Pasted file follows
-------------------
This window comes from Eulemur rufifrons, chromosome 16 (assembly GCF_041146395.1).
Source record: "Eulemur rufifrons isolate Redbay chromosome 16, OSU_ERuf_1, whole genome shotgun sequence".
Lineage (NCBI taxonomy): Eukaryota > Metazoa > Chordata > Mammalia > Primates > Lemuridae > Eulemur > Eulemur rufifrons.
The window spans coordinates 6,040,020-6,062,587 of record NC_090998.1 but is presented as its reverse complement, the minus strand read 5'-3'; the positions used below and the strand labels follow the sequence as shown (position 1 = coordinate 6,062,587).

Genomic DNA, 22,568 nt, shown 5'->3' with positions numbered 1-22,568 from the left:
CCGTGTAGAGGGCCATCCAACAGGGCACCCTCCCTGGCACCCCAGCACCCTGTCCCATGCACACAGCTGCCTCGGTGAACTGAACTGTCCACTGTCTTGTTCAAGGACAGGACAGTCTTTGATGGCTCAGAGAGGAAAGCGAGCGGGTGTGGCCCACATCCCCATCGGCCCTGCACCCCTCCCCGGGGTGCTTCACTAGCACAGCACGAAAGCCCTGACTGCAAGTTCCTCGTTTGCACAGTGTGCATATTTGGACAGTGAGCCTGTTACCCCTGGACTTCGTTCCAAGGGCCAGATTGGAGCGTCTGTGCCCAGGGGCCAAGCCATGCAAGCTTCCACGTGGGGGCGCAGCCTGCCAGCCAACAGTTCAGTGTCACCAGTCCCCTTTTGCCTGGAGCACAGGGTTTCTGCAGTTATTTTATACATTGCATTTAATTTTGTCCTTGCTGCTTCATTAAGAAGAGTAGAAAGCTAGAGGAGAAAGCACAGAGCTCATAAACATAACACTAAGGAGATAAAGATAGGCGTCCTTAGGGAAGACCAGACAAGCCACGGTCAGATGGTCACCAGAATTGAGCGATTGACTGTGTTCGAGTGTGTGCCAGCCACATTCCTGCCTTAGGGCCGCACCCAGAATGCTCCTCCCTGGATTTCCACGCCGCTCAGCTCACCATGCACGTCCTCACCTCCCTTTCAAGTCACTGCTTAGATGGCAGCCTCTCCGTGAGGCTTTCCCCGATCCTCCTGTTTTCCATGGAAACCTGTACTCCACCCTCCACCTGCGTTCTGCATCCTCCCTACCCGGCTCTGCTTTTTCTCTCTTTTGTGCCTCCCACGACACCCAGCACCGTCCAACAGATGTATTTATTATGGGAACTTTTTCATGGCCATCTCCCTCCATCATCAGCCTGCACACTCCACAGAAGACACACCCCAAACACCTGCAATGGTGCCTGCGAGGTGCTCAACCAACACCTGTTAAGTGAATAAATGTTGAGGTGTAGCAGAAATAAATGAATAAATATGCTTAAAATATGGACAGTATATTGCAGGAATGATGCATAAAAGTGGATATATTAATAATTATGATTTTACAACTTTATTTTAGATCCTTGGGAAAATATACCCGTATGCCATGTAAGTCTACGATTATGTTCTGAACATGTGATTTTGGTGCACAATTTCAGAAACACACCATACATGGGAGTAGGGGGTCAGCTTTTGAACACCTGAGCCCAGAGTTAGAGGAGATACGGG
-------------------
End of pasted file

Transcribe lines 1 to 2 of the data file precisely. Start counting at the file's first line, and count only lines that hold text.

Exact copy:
This window comes from Eulemur rufifrons, chromosome 16 (assembly GCF_041146395.1).
Source record: "Eulemur rufifrons isolate Redbay chromosome 16, OSU_ERuf_1, whole genome shotgun sequence".